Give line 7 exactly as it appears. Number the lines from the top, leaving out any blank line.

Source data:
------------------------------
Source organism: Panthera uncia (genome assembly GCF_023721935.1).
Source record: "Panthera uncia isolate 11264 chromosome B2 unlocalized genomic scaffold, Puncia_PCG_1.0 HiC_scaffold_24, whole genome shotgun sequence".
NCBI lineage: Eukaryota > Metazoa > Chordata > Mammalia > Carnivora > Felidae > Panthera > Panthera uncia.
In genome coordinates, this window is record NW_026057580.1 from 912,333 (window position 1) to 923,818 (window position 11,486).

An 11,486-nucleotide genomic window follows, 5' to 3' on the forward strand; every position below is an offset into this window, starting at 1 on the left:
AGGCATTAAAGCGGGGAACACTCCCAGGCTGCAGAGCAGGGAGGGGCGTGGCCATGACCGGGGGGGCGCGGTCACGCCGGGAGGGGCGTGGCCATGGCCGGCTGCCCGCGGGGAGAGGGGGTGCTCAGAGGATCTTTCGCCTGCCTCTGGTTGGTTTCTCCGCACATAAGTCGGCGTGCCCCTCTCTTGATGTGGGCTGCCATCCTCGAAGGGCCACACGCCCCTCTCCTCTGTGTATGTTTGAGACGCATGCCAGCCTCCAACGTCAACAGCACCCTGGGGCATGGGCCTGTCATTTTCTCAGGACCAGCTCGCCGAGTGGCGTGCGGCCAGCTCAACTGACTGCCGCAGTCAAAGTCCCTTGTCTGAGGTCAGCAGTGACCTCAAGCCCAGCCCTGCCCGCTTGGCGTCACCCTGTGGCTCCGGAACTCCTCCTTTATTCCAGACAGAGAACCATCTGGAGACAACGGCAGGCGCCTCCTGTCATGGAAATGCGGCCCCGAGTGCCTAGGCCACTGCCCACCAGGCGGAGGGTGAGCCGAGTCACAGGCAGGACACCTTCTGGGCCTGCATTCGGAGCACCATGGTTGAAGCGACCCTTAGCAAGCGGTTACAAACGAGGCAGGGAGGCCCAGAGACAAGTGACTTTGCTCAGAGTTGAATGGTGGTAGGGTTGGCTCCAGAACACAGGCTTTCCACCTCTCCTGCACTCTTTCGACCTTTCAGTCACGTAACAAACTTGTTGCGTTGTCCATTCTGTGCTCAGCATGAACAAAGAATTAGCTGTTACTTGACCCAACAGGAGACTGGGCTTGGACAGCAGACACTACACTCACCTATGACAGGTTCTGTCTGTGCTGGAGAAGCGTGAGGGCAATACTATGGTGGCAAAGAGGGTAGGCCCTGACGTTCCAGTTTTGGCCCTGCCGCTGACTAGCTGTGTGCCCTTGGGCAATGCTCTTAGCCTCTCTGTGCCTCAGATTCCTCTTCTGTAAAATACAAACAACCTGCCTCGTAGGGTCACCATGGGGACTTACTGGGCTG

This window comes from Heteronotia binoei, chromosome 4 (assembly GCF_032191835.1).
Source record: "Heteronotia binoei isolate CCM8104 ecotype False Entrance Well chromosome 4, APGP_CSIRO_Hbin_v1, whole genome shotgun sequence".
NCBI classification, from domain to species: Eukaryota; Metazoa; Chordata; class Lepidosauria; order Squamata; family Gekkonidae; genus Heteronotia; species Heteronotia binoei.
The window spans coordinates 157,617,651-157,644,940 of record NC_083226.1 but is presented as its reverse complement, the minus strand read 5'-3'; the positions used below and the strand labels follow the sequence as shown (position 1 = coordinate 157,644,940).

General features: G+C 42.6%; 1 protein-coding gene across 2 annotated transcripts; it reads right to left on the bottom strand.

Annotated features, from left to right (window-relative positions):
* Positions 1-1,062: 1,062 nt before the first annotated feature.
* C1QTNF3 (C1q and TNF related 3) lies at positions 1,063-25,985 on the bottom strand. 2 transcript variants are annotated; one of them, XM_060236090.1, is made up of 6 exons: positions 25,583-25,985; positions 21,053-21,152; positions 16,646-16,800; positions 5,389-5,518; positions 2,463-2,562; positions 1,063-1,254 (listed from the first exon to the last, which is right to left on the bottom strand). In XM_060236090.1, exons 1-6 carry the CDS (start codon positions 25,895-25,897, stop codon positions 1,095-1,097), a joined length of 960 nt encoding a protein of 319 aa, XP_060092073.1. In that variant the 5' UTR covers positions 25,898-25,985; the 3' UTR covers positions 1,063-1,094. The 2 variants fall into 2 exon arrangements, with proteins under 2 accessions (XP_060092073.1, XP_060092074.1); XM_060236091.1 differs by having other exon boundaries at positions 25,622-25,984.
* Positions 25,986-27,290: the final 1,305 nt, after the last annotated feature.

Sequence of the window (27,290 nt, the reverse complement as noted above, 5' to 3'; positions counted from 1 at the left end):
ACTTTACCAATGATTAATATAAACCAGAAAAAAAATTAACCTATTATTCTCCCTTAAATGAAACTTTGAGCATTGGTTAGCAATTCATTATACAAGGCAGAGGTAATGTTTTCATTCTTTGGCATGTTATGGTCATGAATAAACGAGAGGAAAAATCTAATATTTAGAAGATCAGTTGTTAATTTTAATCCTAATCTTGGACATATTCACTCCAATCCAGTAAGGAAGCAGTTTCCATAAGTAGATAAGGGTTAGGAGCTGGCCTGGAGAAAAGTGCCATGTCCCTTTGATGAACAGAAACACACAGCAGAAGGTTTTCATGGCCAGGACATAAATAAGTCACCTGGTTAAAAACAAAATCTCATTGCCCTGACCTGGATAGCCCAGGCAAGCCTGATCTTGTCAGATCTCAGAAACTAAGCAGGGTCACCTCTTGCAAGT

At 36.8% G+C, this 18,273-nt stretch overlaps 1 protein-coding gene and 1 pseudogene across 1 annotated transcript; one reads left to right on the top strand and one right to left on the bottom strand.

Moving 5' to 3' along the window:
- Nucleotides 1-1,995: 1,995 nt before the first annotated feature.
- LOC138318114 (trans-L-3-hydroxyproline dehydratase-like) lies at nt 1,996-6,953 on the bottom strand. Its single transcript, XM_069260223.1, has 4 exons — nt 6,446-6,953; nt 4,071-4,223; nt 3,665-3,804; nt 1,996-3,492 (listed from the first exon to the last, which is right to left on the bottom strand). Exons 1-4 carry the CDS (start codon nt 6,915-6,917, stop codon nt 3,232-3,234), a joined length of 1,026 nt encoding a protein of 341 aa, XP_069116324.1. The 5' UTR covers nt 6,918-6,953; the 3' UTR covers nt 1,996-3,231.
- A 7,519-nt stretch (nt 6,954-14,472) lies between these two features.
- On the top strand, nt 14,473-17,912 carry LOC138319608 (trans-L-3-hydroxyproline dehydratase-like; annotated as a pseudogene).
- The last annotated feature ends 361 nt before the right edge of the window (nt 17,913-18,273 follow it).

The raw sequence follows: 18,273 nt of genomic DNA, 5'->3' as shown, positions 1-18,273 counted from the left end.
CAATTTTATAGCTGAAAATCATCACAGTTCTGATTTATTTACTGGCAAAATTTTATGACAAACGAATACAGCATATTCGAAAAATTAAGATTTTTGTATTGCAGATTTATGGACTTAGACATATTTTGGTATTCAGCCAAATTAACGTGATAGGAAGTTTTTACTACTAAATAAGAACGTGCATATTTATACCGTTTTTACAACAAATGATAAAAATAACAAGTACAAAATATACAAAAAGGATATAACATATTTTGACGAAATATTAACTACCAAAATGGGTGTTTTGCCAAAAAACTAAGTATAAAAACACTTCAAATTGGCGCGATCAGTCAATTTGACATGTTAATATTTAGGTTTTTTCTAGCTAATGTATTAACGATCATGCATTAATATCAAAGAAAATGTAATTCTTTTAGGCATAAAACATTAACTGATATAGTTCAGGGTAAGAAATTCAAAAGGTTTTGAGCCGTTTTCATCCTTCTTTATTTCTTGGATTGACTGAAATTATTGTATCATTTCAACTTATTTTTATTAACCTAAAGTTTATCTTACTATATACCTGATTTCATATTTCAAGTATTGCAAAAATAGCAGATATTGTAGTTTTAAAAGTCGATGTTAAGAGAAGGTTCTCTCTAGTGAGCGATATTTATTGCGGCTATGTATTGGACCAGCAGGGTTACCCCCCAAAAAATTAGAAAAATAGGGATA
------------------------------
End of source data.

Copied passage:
This window comes from Heteronotia binoei, chromosome 4 (assembly GCF_032191835.1).